So far it's 3/3 for me with Esurance, Progressive, and Vermont Mutual all waiving the deductible BEFORE the other party accepted liability. They said liability wasn't my problem it was theirs so they just got the car fix for me. They said if for some reason liability was put on me then I'd owe the deductible to them though. Never paid a dime on any of them.

Sorry but this does not make sense as posted. That is, there perhps is a little more to it then this.

Normally your company pays you less your deductible and once they collect from the at fault party they refund your deducible. If they cannot collect then they don't refund the deductible.

What you state is that your carrier "waives" the deductible initially but if they can't collect from the other party they "charge" you your deductible. As you can see, it's really the same outcome either way. The main difference is to the insurance company... how would they ever legally collect the deductible from their insured at a later date? The policy does not allow for this as it states your carrier should have paid less the deductible. If they chose not too... the policy does not then obligate you to repay the deductible. Your carrier's only course of action would be to file a civil suit against you. But then your argument is they your company knowingly and voluntarily paid your deductible so they have no right of action against you for what they voluntarily did (and you'd be correct).

Some companies have "accident forgiveness" or "deductible waivers" for 1st accidents. Perhaps your deductible was waived for this reason. But in that case, your carrier would not have treid to collect it from you later. I'm guessing but I think that might be the only difference from your post... those carrier would not have "billed" you later for your deductible. It was simply waived for what ever reason.

Critsmcgee

join:2011-12-02
Reviews:
·Verizon FiOS

said by tcope:

said by Critsmcgee:

So far it's 3/3 for me with Esurance, Progressive, and Vermont Mutual all waiving the deductible BEFORE the other party accepted liability. They said liability wasn't my problem it was theirs so they just got the car fix for me. They said if for some reason liability was put on me then I'd owe the deductible to them though. Never paid a dime on any of them.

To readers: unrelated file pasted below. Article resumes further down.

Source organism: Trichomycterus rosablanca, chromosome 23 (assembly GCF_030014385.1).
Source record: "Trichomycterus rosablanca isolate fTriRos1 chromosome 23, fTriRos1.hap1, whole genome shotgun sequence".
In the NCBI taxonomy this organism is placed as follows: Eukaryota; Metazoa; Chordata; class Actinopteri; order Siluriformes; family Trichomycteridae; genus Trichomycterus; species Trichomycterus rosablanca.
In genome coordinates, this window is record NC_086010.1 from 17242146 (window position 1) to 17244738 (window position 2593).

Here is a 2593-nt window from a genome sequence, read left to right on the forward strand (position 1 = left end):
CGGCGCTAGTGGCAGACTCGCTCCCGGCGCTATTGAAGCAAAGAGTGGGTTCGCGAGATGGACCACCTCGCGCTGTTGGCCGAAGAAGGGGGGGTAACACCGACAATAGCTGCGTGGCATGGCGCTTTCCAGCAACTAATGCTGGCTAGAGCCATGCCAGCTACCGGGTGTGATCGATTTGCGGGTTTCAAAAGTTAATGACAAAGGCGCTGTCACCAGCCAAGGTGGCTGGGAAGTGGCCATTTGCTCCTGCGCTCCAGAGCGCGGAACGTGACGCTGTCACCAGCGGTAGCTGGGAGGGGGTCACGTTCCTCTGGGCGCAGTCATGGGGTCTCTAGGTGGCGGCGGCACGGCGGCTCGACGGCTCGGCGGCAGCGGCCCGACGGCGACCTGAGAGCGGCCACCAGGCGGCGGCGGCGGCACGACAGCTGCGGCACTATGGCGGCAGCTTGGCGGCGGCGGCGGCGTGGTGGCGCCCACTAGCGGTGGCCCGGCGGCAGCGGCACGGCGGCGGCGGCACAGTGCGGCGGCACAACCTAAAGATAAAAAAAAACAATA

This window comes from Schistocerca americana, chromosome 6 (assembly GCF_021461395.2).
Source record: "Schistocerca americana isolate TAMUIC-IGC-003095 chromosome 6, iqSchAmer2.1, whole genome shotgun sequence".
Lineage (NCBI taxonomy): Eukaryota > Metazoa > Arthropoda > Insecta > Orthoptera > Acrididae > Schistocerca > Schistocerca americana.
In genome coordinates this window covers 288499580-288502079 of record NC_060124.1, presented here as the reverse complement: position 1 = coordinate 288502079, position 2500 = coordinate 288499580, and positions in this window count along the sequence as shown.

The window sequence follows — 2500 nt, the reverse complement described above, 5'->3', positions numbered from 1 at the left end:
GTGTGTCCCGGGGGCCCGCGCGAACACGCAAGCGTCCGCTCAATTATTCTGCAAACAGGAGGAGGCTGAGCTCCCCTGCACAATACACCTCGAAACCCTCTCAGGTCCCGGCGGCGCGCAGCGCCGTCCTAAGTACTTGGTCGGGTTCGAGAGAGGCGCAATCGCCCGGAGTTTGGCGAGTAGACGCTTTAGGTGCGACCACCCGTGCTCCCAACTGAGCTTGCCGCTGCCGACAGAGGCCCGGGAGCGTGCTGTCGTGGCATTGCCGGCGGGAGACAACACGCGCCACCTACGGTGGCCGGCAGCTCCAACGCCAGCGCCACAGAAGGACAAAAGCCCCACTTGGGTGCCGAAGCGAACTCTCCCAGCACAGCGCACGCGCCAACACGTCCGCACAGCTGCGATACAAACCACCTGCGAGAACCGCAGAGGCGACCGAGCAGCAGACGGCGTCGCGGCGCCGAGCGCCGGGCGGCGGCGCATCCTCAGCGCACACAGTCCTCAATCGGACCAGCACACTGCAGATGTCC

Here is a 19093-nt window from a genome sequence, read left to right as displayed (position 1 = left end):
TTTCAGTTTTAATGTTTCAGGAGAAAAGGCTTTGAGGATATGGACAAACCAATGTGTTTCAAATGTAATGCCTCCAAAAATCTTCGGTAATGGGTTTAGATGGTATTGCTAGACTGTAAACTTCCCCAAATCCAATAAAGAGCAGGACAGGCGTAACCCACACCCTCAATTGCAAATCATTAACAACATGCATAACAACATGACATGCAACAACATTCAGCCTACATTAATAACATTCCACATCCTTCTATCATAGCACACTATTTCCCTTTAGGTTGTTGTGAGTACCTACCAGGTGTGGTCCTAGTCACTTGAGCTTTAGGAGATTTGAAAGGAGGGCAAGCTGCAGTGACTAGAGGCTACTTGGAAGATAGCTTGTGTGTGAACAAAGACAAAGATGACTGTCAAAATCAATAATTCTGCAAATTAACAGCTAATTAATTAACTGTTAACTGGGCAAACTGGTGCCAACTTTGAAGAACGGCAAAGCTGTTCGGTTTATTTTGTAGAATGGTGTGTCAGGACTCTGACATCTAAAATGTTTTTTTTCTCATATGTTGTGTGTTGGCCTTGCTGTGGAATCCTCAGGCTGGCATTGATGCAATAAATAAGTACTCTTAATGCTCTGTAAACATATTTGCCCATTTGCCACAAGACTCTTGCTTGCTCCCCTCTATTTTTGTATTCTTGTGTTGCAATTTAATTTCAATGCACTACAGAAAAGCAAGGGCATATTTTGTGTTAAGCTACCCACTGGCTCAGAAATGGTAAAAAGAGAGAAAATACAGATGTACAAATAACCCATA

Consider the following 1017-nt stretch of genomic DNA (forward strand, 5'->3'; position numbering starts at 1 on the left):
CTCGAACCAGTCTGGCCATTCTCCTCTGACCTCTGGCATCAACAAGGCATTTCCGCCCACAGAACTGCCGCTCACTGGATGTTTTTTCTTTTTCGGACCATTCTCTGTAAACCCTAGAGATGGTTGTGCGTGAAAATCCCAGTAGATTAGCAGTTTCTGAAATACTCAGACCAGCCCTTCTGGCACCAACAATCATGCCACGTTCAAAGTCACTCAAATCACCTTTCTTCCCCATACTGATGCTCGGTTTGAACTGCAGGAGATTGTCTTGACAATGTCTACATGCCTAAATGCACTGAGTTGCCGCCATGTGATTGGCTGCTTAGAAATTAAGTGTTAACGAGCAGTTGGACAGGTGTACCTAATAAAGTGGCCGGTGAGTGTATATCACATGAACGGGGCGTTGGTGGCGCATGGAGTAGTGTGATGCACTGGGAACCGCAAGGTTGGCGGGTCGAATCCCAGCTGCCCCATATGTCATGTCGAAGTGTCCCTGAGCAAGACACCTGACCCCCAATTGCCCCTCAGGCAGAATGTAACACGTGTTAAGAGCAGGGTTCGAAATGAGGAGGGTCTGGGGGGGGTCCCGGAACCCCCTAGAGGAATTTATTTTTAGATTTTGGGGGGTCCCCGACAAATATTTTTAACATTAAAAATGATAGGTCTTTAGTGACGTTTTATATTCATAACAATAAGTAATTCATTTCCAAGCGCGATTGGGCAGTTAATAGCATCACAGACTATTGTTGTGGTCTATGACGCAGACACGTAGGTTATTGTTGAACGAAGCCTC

Sorry but this does not make sense as posted. That is, there perhps is a little more to it then this.

Normally your company pays you less your deductible and once they collect from the at fault party they refund your deducible. If they cannot collect then they don't refund the deductible.

What you state is that your carrier "waives" the deductible initially but if they can't collect from the other party they "charge" you your deductible. As you can see, it's really the same outcome either way. The main difference is to the insurance company... how would they ever legally collect the deductible from their insured at a later date? The policy does not allow for this as it states your carrier should have paid less the deductible. If they chose not too... the policy does not then obligate you to repay the deductible. Your carrier's only course of action would be to file a civil suit against you. But then your argument is they your company knowingly and voluntarily paid your deductible so they have no right of action against you for what they voluntarily did (and you'd be correct).

Some companies have "accident forgiveness" or "deductible waivers" for 1st accidents. Perhaps your deductible was waived for this reason. But in that case, your carrier would not have treid to collect it from you later. I'm guessing but I think that might be the only difference from your post... those carrier would not have "billed" you later for your deductible. It was simply waived for what ever reason.

The fact remains it's happen 3 times in 2 different states with 3 different companies. No 'accident forgiveness' of any kind either. I refuse to pay extra for that 'gimmick'. The coverage was full at $500k/$250k all 3 times.